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Lust for Africa must come with care

Lust for Africa must come with care

A growing interest in African mining projects is shoring up the continent as a new frontier for foreign investment, but the importance of local knowledge and cultural engagement cannot be…

A growing interest in African mining projects is shoring up the continent as a new frontier for foreign investment, but the importance of local knowledge and cultural engagement cannot be underestimated.

This was a key point raised at a breakfast held last Friday (2 September) as part of the annual Africa Down Under conference in Perth.

Speaking at the event hosted by his firm, Norton Rose Australia partner Douglas Hall said understanding the local operating environment and the infrastructure with which you are working is critical if a project is to be successful.

"Hard infrastructure is critical in getting product to market, but these business necessities -- like rail, water and electricity -- aren't always readily available," he said. "Companies must therefore decide what they're looking for from their move into Africa - a quick return or a longer-term investment that involves building the required infrastructure?"

But Hall also told the audience that a lack of reliable infrastructure in Africa is just one of many challenges.

"Understanding the local legal and fiscal regime and fostering relationships with local government and communities are also vital to developing a sustainable operation on the African continent," he said.

Speaking to Lawyers Weekly, Hall said he has seen a "massive" surge in interest in African projects over the past two years, and this has seen the firm significantly increase its focus on the region.

"The business community is investing in Africa, and we as a firm are definitely following that lead and following our clients into Africa," he said. "It is a major focus for us. Of the 2600 lawyers we have worldwide, we think there are about 300 lawyers working on African projects at any given time."

In the last three months, the firm has opened offices or formed associations with firms in Cape Town, Durban, Johannesburg, Dar Es Salaam and Casablanca - and Hall said the firm will continue its strong Africa focus.

"Given the interest of Australian companies, we in Australia have been gearing up and will continue bulking up to meet the demand," said Hall, who believes the growing interest in Africa can be put down to two primary factors: a voracious appetite for the minerals and the growing political stability of the continent.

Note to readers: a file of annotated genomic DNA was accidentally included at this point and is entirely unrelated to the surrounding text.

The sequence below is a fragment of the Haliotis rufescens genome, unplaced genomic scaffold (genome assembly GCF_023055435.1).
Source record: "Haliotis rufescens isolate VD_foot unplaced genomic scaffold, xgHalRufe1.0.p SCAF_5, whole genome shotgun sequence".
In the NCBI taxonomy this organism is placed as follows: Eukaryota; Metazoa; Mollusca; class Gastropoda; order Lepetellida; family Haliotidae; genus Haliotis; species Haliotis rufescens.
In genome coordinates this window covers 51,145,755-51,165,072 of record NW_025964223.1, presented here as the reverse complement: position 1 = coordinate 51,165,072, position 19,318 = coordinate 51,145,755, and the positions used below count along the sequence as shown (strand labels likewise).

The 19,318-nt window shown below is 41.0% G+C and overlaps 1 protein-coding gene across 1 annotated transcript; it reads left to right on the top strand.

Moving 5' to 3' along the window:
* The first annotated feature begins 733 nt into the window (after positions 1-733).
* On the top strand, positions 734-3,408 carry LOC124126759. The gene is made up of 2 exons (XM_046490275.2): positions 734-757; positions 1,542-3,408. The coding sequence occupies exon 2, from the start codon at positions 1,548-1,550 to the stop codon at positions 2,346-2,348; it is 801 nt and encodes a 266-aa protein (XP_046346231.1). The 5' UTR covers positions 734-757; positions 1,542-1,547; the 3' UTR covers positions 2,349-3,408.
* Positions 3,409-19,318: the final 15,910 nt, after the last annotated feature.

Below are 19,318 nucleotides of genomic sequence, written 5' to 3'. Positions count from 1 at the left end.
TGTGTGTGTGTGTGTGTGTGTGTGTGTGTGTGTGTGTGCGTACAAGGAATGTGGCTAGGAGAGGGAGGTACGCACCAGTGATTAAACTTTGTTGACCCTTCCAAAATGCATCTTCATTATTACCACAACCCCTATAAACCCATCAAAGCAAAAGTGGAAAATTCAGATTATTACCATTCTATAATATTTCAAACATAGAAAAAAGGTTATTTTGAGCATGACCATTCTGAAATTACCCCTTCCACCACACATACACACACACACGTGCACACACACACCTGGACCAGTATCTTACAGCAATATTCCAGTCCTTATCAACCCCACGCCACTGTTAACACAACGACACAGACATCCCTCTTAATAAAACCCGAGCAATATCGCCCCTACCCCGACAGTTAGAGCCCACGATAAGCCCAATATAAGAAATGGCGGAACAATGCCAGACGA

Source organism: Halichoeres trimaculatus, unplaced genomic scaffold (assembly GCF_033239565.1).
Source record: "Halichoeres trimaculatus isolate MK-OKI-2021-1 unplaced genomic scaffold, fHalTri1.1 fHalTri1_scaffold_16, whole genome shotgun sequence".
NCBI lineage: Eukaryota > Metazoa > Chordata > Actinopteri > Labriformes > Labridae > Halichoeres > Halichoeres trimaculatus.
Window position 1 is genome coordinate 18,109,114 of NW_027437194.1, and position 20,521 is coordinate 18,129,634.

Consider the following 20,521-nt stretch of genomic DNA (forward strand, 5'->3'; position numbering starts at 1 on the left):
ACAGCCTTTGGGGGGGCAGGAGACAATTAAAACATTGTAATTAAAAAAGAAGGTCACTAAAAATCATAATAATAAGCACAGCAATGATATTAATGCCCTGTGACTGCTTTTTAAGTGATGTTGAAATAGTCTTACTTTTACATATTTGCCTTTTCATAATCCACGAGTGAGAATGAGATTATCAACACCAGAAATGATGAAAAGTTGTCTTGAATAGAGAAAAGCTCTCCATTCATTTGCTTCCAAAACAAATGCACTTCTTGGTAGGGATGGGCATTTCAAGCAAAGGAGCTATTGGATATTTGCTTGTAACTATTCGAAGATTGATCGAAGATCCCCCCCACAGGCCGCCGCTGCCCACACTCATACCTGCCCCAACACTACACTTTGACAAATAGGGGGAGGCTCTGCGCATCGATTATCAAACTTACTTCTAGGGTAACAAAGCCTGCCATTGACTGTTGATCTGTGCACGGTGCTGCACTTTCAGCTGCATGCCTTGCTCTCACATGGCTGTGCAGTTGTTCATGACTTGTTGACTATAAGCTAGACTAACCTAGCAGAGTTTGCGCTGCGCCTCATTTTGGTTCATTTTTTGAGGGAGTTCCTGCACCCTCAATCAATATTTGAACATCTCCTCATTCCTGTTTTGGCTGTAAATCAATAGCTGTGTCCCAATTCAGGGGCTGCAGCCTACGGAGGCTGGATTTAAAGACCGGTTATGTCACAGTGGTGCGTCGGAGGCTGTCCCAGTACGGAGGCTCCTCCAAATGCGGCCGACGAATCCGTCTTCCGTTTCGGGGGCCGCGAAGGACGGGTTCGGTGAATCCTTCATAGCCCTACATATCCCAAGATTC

"Many countries have been very stable for a long time, and Ghana would be a very good example of that," he said. "And Sierra Leone ... No-one would have thought to invest there 10 years ago when blood diamonds came out, but now it has opened its doors and there is political stability. A lot of it has to do with the World Bank's interest in Africa. They are helping to stabilise things and the number of despots is reducing, so stability brings an appetite to invest, because risk is not a good thing."

Also speaking at the breakfast, Tony Sage, the executive chairman of Cape Lambert Resources Limited - which currently has projects in Sierra Leone, Liberia, Guinea, Mali, Cote d'Ivoire, Gabon and the Republic of Congo - said respecting and working with local communities is of the utmost importance.

"I think anyone going into Africa needs to be respectful of local communities and their traditions," he said. "They also need the patience required of doing business in Africa. It's a growth market and a fairly new region for doing business, so companies can't expect the same level of sophistication in Africa that they expect at home. There are cultural, legal, governmental and general business differences that need to be taken into account."

The breakfast attracted over 100 representatives from mining and investment companies, government agencies and law firms.

"I have been attending the conference for the last few years and I have seen it grow," said Hall. "It is tapping into the interest of Australian companies and business in Africa, and it was untapped before.

"On the African political level, they are taking it very seriously. [African leaders] are coming over here, interested in finding out how they can get Australian companies to invest in their country."

Claire Chaffey

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